Music, Memories, and Emotions


In this project we are studying how music and autobiographical memories interact. We have approached the problem by first characterizing the content of music-evoked autobiographical memories in college students, and then performing a functional magnetic resonance imaging (fMRI) study with some of these subjects. The image to the right shows results from this study and indicates that the medial prefrontal cortex (MPFC) associates music and memories.

This project is motivated by a pair of observations about Alzheimer's disease patients. One is that the MPFC is relatively spared as the disease progresses, and lots of anecdotal evidence indicates that individuals with Alzheimer's disease remain very responsive to music from their past. It seems to give them great pleasure. We would like to develop a neuroscientific rationale for simple cost-effective quality-of-life improvement strategies for these individuals.

We are interested in performing in-depth case studies that we call Musical Neurobiographies. Please visit our experiment participation page for more information.

Brain regions in green responded more strongly to familiar versus unfamiliar songs. Regions in red responded most strongly to strongly memory-evoking songs. Areas in blue responded more when a song was experienced as pleasing. The dorsomedial prefrontal cortex (DMPFC) shows combined effects of familiarity and autobiographical salience (shown in yellow).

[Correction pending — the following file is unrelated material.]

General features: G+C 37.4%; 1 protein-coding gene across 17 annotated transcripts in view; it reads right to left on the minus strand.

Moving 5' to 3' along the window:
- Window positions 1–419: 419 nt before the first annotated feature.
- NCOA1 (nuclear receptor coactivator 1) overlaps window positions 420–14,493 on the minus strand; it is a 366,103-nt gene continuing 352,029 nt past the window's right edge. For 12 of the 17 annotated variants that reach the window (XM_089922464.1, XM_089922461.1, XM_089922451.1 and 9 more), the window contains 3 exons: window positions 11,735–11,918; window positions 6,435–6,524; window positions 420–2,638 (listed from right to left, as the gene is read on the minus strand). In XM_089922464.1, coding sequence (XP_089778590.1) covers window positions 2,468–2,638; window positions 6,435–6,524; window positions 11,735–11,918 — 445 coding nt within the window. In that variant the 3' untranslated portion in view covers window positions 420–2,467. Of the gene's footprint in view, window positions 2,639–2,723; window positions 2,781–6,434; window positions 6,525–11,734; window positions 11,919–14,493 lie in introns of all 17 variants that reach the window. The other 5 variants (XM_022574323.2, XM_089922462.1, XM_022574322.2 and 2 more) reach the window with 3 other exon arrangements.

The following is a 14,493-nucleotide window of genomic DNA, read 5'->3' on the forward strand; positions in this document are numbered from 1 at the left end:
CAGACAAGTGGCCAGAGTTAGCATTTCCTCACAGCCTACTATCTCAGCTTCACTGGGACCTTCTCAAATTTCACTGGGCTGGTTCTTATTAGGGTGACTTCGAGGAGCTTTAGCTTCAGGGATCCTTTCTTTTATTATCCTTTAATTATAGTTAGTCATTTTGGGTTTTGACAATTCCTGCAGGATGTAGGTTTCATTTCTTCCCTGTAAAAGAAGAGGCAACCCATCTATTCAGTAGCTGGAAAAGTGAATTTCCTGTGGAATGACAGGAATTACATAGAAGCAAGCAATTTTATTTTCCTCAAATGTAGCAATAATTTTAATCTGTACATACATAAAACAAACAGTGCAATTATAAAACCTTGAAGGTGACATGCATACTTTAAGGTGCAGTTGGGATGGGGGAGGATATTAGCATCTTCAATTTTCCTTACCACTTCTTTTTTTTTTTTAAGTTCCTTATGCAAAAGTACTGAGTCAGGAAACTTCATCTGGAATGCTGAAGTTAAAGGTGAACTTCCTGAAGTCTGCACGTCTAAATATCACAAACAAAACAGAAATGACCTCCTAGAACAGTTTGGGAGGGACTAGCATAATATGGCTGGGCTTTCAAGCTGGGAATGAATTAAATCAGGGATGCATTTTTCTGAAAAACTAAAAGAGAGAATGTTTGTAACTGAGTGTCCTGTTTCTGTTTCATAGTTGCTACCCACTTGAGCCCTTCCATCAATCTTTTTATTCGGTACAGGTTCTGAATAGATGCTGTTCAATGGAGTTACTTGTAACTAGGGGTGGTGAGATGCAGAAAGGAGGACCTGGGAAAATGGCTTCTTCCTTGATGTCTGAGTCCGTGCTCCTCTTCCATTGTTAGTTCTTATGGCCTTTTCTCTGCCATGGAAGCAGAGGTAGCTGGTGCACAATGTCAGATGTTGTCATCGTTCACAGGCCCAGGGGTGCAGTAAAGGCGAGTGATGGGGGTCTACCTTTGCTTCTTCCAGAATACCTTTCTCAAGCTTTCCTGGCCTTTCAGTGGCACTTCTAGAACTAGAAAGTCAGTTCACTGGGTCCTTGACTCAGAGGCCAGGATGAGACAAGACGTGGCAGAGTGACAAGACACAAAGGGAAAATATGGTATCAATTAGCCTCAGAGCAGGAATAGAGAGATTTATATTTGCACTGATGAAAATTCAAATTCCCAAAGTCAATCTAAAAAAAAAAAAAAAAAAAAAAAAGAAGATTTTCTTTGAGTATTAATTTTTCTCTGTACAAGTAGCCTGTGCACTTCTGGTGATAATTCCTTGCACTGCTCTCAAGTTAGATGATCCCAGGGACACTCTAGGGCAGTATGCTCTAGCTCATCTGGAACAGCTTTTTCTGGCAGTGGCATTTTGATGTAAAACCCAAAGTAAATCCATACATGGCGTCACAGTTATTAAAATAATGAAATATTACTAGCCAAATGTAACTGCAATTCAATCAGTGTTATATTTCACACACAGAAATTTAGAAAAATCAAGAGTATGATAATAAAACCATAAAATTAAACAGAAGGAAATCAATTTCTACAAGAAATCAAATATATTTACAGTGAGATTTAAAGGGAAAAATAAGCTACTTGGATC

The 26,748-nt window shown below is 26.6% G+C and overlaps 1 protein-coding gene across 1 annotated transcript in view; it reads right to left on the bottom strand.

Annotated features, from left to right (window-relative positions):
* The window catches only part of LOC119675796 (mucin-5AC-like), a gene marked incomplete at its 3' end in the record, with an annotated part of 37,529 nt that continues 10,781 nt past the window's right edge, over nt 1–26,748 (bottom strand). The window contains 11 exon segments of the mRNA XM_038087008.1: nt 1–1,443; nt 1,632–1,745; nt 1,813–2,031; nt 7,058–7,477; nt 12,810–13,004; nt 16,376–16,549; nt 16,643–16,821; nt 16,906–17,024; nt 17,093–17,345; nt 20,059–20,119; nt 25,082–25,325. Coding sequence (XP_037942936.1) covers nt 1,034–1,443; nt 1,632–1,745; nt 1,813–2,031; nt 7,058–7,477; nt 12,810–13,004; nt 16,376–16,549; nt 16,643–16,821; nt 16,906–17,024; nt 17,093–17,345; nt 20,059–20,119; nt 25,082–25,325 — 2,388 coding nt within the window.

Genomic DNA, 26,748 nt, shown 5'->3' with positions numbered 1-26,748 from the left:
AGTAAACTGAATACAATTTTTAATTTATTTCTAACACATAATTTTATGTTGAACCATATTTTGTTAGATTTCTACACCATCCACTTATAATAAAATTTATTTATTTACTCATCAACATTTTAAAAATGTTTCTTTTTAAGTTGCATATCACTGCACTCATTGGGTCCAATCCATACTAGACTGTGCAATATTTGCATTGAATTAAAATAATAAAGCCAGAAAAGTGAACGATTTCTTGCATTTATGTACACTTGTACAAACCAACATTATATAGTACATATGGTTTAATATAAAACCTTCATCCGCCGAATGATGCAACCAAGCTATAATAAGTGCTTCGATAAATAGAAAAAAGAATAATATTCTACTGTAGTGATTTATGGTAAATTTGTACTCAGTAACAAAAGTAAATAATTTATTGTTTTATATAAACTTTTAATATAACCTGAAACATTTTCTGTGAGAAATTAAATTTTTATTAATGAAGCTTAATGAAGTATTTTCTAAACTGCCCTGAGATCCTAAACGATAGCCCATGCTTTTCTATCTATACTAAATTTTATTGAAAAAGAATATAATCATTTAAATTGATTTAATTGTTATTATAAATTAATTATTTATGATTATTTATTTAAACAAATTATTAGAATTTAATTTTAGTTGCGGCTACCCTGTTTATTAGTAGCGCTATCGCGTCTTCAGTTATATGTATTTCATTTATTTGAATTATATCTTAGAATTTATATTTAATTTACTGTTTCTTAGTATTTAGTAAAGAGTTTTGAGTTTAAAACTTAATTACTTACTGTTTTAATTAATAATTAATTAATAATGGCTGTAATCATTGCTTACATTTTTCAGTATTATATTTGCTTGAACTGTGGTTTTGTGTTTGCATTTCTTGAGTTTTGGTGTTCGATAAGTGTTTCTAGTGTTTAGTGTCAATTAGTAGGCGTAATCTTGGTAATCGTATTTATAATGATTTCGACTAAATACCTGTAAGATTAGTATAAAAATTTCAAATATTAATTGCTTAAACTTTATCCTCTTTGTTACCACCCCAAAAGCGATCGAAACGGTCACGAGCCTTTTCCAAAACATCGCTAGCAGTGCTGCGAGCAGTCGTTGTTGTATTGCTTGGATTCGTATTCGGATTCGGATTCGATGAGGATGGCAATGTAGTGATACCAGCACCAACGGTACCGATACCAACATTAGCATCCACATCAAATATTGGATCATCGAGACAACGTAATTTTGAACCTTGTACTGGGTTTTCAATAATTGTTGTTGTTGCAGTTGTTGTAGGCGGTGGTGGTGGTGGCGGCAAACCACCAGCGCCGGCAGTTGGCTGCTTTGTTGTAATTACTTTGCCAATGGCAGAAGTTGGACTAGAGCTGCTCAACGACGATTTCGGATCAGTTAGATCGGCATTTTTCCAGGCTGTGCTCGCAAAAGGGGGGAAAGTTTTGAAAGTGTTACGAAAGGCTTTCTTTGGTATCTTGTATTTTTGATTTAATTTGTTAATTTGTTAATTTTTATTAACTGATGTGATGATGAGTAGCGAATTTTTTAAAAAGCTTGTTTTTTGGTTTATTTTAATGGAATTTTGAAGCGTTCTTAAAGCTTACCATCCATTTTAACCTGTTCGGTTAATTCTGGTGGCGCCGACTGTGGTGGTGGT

We have also recently completed a behavioral characterization of music-evoked nostalgia. Our next step is to study the interaction of music, memories, and emotions in older adults so that we can move closer to our goal described above. We received a 2014 GRAMMY Foundation grant to run a small study to validate a semi-structured interview method that compares traditionally cued and music-evoked autobiographical memories in older adult and patient samples.

From Musical Space to Brain Space

See how some of the musical excerpts we used in these studies move around in tonal space.


In the news...

  • Associated with the 2009 Cerebral Cortex paper
    • Click here to read the UC Davis press release. February 24, 2009.
    • Live Science
    • All other media reports were derived, with varying degrees of accuracy, from the UCD press release or from the derivatives themselves. Nowhere have I ever claimed, nor do I at the present time believe, that listening to music is a cure for Alzheimer's disease.
  • Associated with the musical neurobiography project
    • UC Davis Institute of Social Science Interdisciplinary Seed Grant news story about the project titled, "Music-Evoked Remembering in the Age of Big Data."

Here are other in-depth stories and related radio pieces:

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